Brown v. Ercole, 07 Civ. 11609, 2009 WL 857625 (SDNY Mar. 31, 2009) (NRB)
I want to kick off the substantive blog posts with a great habeas victory. The lawyer for the petitioner was David Klem, an extremely talented lawyer in my office, and also Co-Coordinator of my office’s Federal Litigation Unit (see the About link for more info.).
Facts: The victim went out with some friends in the Bronx. His friends left him in the Bronx and the victim remained out by himself. Later that night the victim began arguing with some men on the sidewalk. The men began to chase the victim and, after he fell to the ground, the men kicked and beat him. An eyewitness testified that, at some point, the petitioner, Rohan Brown, pulled out a knife and stabbed the victim multiple times. The victim died later that morning. A doctor testified that the victim was stabbed four times, three of them were fatal.
New York Legal Stuff: In New York, a person can commit murder in the second degree with two different mental states. The obvious one is intentionally. The second is a more amorphous kind – depraved indifference. It is someone who acts in such an out-of-control way that their actions are putting other people’s lives in danger. Sort of like driving a car at high speeds down a sidewalk. The person may not be intending to kill somebody, but they sure are creating the situation where that can easily occur.
For a long time in New York, defendants were getting charged with both types of murder. This happened to the petitioner. These dual indictments were due to the fact that the law in New York as to how depraved indifference was defined was ambiguous. It was never explicitly stated that it was its own mental state.
In Petitioner’s case, both charges were submitted to the jury and he was acquitted of intentional murder, but convicted of depraved indifference. On appeal, he argued that the evidence was legally insufficient to show that he had committed that type of murder. He had not previously argued at trial that the evidence was insufficient.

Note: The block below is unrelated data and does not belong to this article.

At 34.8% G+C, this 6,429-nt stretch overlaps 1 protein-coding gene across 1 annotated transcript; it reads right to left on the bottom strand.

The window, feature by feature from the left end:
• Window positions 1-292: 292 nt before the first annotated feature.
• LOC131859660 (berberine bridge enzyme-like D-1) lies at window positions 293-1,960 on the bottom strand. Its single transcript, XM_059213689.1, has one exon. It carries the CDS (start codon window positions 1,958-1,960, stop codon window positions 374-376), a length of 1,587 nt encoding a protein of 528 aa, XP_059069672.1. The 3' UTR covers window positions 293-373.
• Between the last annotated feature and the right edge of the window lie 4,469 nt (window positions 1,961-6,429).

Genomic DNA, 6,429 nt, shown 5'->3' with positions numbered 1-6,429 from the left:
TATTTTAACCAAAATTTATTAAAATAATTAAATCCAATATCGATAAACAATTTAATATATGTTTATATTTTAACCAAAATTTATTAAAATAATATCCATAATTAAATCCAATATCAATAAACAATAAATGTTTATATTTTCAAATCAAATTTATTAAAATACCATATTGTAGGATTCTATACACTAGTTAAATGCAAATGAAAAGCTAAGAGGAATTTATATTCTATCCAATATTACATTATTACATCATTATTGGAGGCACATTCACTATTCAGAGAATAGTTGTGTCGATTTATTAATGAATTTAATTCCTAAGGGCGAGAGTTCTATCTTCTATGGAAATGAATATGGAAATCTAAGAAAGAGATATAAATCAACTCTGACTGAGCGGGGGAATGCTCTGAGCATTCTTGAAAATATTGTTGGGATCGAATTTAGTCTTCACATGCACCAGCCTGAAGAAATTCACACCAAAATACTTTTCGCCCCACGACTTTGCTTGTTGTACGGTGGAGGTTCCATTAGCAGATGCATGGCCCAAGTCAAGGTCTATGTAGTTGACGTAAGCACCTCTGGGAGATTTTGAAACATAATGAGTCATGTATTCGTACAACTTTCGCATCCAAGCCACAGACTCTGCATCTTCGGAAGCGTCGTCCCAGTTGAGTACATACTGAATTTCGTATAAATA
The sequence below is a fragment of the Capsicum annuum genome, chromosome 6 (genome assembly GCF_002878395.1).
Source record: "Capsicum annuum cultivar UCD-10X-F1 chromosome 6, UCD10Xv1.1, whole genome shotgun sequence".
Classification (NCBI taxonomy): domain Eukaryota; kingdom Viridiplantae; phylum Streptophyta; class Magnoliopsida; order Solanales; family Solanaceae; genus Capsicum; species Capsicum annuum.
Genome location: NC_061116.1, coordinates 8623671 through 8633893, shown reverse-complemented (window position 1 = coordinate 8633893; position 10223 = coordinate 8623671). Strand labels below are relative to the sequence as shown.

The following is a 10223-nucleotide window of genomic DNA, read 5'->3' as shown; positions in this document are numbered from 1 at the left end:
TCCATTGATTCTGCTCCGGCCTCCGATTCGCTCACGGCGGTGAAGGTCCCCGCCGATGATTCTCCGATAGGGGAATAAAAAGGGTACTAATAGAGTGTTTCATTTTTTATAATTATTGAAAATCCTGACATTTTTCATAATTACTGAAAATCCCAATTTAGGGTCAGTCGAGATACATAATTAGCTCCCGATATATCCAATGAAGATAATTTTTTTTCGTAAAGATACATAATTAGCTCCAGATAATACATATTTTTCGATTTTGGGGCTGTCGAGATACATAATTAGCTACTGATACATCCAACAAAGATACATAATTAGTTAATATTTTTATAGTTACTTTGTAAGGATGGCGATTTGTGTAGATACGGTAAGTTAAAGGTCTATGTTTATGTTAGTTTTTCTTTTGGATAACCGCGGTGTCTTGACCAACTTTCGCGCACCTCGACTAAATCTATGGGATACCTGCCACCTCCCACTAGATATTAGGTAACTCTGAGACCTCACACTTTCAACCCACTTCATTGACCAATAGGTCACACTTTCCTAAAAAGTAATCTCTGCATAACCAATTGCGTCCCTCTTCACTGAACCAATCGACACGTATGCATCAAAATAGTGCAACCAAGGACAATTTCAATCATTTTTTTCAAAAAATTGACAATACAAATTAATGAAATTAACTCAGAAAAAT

After the trial in this case but while the case was still on appeal, the New York Court of Appeals (the highest court in New York) made clear the distinction between the two types of murder. It explained that these two types of murder really are two different mental states. It is, for the most part, an either/or situation. In fact, it is a rare situation where it would even be a close call between these two. Which means that both counts should not really be charged in an indictment or submitted to a jury.
In the end, the appellate court declined to review the claim because it had not been raised at trial.
Habeas Legal Stuff: Habeas relief was granted in this case because it was clear that the stabbing was not a depraved indifference murder. Legally speaking, the court concluded that the evidence was legally insufficient to establish that the petitioner acted with a depraved indifference mental state. Because the jury acquitted of intentional murder, it means that the petitioner now cannot be convicted of either type of murder. An unusual result, to be sure. The federal court ordered that the petitioner be tried on a lesser count (i.e. manslaughter, which was originally submitted to the jury but not considered).
Apart from the result, there is one other really fascinating habeas legal aspect to this case.
This has to do with the law of procedural default (see FAQ 5). Petitioner’s failure to raise the claim at trial would typically lead to a procedural default in habeasland. However, the federal court found that there was “cause” here for the default (also see FAQ 5), relying upon a futility doctrine. What does that mean? It means that it would have been futile to raise it at the trial level due to the state of law on depraved indifference at the time of the trial. In other words, raising an objection at trial would not have altered the result due to the state of law, which did not change until the case was on appeal. According to the district court, the futility in objecting here excused the default.